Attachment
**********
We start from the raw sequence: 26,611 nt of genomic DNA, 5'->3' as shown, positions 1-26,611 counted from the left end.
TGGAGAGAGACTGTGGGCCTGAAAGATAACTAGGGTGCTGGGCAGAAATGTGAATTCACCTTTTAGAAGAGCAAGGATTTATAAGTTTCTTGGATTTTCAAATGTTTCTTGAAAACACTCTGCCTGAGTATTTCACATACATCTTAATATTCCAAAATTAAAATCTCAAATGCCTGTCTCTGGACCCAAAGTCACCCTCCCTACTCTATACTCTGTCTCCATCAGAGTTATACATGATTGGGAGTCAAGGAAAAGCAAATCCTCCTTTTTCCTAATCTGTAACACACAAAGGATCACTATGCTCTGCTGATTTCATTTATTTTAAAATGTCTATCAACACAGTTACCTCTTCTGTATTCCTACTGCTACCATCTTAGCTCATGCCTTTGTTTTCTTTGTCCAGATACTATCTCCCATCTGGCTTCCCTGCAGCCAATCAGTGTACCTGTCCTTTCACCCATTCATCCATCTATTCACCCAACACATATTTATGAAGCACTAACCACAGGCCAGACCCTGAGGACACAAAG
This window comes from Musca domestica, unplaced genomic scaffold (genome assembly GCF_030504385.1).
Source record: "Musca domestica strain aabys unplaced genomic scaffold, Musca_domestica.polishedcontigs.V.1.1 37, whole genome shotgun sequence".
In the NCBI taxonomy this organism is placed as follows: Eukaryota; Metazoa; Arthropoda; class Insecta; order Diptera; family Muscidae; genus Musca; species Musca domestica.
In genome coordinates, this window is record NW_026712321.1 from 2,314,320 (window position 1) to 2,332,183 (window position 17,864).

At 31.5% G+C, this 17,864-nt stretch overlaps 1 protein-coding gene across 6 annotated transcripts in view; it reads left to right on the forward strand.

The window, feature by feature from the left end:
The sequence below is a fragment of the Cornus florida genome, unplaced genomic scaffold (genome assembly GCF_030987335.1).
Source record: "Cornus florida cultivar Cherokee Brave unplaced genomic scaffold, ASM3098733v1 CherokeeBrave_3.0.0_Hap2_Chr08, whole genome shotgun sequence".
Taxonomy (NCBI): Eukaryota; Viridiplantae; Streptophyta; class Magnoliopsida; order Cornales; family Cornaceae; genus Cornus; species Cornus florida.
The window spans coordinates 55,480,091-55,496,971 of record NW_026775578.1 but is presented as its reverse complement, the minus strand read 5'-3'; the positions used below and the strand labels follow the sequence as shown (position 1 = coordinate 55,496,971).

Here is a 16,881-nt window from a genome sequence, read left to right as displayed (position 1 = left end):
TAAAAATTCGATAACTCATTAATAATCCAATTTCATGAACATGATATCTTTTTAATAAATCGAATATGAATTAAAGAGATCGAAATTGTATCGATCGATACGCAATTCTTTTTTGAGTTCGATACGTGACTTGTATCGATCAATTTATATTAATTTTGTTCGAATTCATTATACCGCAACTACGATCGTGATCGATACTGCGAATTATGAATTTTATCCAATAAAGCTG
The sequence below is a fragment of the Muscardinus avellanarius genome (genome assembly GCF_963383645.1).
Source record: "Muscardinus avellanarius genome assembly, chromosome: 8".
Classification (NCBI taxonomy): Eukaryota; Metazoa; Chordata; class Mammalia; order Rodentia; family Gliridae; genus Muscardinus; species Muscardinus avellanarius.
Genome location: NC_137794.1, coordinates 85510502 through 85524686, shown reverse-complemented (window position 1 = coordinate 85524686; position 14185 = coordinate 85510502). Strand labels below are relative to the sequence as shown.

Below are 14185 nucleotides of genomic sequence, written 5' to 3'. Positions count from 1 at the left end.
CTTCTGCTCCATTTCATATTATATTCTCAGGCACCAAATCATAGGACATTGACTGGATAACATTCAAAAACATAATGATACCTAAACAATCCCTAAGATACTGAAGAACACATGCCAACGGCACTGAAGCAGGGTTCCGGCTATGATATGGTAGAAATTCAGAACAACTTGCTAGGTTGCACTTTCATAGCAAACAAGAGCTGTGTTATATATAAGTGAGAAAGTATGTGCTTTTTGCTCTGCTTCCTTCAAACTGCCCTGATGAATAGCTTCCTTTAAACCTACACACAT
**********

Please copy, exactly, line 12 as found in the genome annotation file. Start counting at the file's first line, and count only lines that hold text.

The window spans coordinates 55,480,091-55,496,971 of record NW_026775578.1 but is presented as its reverse complement, the minus strand read 5'-3'; the positions used below and the strand labels follow the sequence as shown (position 1 = coordinate 55,496,971).